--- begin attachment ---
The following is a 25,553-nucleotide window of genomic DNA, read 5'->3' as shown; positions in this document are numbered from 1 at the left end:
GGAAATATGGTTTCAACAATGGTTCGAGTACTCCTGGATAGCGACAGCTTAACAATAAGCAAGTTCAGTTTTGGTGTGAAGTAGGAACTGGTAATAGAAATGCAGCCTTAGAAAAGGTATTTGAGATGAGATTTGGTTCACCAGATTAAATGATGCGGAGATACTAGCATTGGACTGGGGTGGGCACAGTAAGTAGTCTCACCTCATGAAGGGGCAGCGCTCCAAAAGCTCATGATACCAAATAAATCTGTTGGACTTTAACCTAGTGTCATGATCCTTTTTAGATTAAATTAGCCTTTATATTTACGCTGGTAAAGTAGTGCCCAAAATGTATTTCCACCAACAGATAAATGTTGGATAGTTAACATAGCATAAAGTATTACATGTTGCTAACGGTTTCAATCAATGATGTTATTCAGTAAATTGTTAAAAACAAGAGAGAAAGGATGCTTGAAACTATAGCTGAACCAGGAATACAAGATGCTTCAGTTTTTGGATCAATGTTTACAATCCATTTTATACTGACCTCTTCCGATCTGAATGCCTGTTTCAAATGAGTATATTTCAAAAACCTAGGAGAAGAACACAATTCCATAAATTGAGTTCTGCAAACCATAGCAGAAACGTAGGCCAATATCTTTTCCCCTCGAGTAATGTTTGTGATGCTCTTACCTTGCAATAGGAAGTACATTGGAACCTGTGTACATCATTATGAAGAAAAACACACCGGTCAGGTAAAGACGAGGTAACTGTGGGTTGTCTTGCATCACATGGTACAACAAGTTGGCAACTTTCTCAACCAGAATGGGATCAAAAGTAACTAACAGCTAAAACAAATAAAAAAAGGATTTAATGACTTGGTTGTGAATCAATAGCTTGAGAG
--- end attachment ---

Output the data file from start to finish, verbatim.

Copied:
The following is a 25,553-nucleotide window of genomic DNA, read 5'->3' as shown; positions in this document are numbered from 1 at the left end:
GGAAATATGGTTTCAACAATGGTTCGAGTACTCCTGGATAGCGACAGCTTAACAATAAGCAAGTTCAGTTTTGGTGTGAAGTAGGAACTGGTAATAGAAATGCAGCCTTAGAAAAGGTATTTGAGATGAGATTTGGTTCACCAGATTAAATGATGCGGAGATACTAGCATTGGACTGGGGTGGGCACAGTAAGTAGTCTCACCTCATGAAGGGGCAGCGCTCCAAAAGCTCATGATACCAAATAAATCTGTTGGACTTTAACCTAGTGTCATGATCCTTTTTAGATTAAATTAGCCTTTATATTTACGCTGGTAAAGTAGTGCCCAAAATGTATTTCCACCAACAGATAAATGTTGGATAGTTAACATAGCATAAAGTATTACATGTTGCTAACGGTTTCAATCAATGATGTTATTCAGTAAATTGTTAAAAACAAGAGAGAAAGGATGCTTGAAACTATAGCTGAACCAGGAATACAAGATGCTTCAGTTTTTGGATCAATGTTTACAATCCATTTTATACTGACCTCTTCCGATCTGAATGCCTGTTTCAAATGAGTATATTTCAAAAACCTAGGAGAAGAACACAATTCCATAAATTGAGTTCTGCAAACCATAGCAGAAACGTAGGCCAATATCTTTTCCCCTCGAGTAATGTTTGTGATGCTCTTACCTTGCAATAGGAAGTACATTGGAACCTGTGTACATCATTATGAAGAAAAACACACCGGTCAGGTAAAGACGAGGTAACTGTGGGTTGTCTTGCATCACATGGTACAACAAGTTGGCAACTTTCTCAACCAGAATGGGATCAAAAGTAACTAACAGCTAAAACAAATAAAAAAAGGATTTAATGACTTGGTTGTGAATCAATAGCTTGAGAG